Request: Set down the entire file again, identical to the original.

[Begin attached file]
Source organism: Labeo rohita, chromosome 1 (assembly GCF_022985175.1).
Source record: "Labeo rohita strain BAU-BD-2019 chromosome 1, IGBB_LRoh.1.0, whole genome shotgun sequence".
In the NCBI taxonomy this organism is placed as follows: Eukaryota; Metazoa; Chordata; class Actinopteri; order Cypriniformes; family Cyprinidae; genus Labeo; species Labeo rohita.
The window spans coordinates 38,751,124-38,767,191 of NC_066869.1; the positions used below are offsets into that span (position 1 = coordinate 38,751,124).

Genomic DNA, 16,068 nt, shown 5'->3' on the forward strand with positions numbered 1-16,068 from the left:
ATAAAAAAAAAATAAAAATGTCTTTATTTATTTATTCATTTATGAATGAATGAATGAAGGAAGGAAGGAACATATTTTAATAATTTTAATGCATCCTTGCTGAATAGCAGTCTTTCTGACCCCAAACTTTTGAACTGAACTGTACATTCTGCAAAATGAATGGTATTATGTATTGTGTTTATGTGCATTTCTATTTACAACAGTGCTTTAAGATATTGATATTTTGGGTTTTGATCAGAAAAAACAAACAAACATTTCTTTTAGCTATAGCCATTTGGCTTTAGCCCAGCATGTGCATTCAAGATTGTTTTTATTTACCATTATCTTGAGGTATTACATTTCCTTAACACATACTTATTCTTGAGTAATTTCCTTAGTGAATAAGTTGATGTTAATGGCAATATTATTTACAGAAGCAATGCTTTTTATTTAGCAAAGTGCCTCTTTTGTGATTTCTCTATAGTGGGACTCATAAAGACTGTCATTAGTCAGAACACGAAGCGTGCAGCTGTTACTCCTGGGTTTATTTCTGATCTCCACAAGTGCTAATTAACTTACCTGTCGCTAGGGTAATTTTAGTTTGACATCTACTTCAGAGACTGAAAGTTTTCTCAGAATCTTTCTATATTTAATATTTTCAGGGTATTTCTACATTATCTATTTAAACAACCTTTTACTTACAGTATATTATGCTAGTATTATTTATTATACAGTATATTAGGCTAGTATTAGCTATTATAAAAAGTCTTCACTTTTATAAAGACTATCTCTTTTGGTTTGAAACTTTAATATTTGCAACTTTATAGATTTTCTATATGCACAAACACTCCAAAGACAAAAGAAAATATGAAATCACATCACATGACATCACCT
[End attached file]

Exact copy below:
Source organism: Labeo rohita, chromosome 1 (assembly GCF_022985175.1).
Source record: "Labeo rohita strain BAU-BD-2019 chromosome 1, IGBB_LRoh.1.0, whole genome shotgun sequence".
In the NCBI taxonomy this organism is placed as follows: Eukaryota; Metazoa; Chordata; class Actinopteri; order Cypriniformes; family Cyprinidae; genus Labeo; species Labeo rohita.
The window spans coordinates 38,751,124-38,767,191 of NC_066869.1; the positions used below are offsets into that span (position 1 = coordinate 38,751,124).

Genomic DNA, 16,068 nt, shown 5'->3' on the forward strand with positions numbered 1-16,068 from the left:
ATAAAAAAAAAATAAAAATGTCTTTATTTATTTATTCATTTATGAATGAATGAATGAAGGAAGGAAGGAACATATTTTAATAATTTTAATGCATCCTTGCTGAATAGCAGTCTTTCTGACCCCAAACTTTTGAACTGAACTGTACATTCTGCAAAATGAATGGTATTATGTATTGTGTTTATGTGCATTTCTATTTACAACAGTGCTTTAAGATATTGATATTTTGGGTTTTGATCAGAAAAAACAAACAAACATTTCTTTTAGCTATAGCCATTTGGCTTTAGCCCAGCATGTGCATTCAAGATTGTTTTTATTTACCATTATCTTGAGGTATTACATTTCCTTAACACATACTTATTCTTGAGTAATTTCCTTAGTGAATAAGTTGATGTTAATGGCAATATTATTTACAGAAGCAATGCTTTTTATTTAGCAAAGTGCCTCTTTTGTGATTTCTCTATAGTGGGACTCATAAAGACTGTCATTAGTCAGAACACGAAGCGTGCAGCTGTTACTCCTGGGTTTATTTCTGATCTCCACAAGTGCTAATTAACTTACCTGTCGCTAGGGTAATTTTAGTTTGACATCTACTTCAGAGACTGAAAGTTTTCTCAGAATCTTTCTATATTTAATATTTTCAGGGTATTTCTACATTATCTATTTAAACAACCTTTTACTTACAGTATATTATGCTAGTATTATTTATTATACAGTATATTAGGCTAGTATTAGCTATTATAAAAAGTCTTCACTTTTATAAAGACTATCTCTTTTGGTTTGAAACTTTAATATTTGCAACTTTATAGATTTTCTATATGCACAAACACTCCAAAGACAAAAGAAAATATGAAATCACATCACATGACATCACCT